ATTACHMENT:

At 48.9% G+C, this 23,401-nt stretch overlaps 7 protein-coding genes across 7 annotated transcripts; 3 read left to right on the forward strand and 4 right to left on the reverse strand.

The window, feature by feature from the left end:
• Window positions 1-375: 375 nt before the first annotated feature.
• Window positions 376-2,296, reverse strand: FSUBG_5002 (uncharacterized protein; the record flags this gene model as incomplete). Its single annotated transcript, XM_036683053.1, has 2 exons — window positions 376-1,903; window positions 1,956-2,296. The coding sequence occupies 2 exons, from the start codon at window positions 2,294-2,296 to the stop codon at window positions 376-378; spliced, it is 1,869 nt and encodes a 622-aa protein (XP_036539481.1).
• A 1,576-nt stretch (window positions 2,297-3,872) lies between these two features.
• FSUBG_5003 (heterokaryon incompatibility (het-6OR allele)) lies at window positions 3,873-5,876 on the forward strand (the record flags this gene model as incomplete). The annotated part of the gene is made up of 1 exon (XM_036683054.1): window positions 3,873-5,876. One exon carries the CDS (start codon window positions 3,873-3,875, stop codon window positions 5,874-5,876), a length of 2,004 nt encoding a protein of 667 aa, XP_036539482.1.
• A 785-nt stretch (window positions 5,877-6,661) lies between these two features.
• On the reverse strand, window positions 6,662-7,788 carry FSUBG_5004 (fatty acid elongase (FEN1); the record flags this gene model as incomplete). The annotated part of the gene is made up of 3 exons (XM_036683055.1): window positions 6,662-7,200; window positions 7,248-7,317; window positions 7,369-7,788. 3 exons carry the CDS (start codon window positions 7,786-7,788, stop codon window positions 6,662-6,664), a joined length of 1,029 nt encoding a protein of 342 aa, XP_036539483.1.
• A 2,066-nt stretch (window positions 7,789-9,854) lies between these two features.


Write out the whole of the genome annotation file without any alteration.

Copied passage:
At 48.9% G+C, this 23,401-nt stretch overlaps 7 protein-coding genes across 7 annotated transcripts; 3 read left to right on the forward strand and 4 right to left on the reverse strand.

The window, feature by feature from the left end:
• Window positions 1-375: 375 nt before the first annotated feature.
• Window positions 376-2,296, reverse strand: FSUBG_5002 (uncharacterized protein; the record flags this gene model as incomplete). Its single annotated transcript, XM_036683053.1, has 2 exons — window positions 376-1,903; window positions 1,956-2,296. The coding sequence occupies 2 exons, from the start codon at window positions 2,294-2,296 to the stop codon at window positions 376-378; spliced, it is 1,869 nt and encodes a 622-aa protein (XP_036539481.1).
• A 1,576-nt stretch (window positions 2,297-3,872) lies between these two features.
• FSUBG_5003 (heterokaryon incompatibility (het-6OR allele)) lies at window positions 3,873-5,876 on the forward strand (the record flags this gene model as incomplete). The annotated part of the gene is made up of 1 exon (XM_036683054.1): window positions 3,873-5,876. One exon carries the CDS (start codon window positions 3,873-3,875, stop codon window positions 5,874-5,876), a length of 2,004 nt encoding a protein of 667 aa, XP_036539482.1.
• A 785-nt stretch (window positions 5,877-6,661) lies between these two features.
• On the reverse strand, window positions 6,662-7,788 carry FSUBG_5004 (fatty acid elongase (FEN1); the record flags this gene model as incomplete). The annotated part of the gene is made up of 3 exons (XM_036683055.1): window positions 6,662-7,200; window positions 7,248-7,317; window positions 7,369-7,788. 3 exons carry the CDS (start codon window positions 7,786-7,788, stop codon window positions 6,662-6,664), a joined length of 1,029 nt encoding a protein of 342 aa, XP_036539483.1.
• A 2,066-nt stretch (window positions 7,789-9,854) lies between these two features.